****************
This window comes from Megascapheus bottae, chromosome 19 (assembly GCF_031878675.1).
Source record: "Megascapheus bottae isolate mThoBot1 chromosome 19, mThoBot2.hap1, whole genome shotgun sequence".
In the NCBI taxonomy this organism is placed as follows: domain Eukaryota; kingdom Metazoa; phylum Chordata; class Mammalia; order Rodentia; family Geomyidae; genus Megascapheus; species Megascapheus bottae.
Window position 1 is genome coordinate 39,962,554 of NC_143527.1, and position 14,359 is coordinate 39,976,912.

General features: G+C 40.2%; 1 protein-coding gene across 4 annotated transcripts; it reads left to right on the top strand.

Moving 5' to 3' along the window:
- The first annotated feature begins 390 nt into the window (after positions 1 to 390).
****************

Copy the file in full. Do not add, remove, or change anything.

This window comes from Megascapheus bottae, chromosome 19 (assembly GCF_031878675.1).
Source record: "Megascapheus bottae isolate mThoBot1 chromosome 19, mThoBot2.hap1, whole genome shotgun sequence".
In the NCBI taxonomy this organism is placed as follows: domain Eukaryota; kingdom Metazoa; phylum Chordata; class Mammalia; order Rodentia; family Geomyidae; genus Megascapheus; species Megascapheus bottae.
Window position 1 is genome coordinate 39,962,554 of NC_143527.1, and position 14,359 is coordinate 39,976,912.

General features: G+C 40.2%; 1 protein-coding gene across 4 annotated transcripts; it reads left to right on the top strand.

Moving 5' to 3' along the window:
- The first annotated feature begins 390 nt into the window (after positions 1 to 390).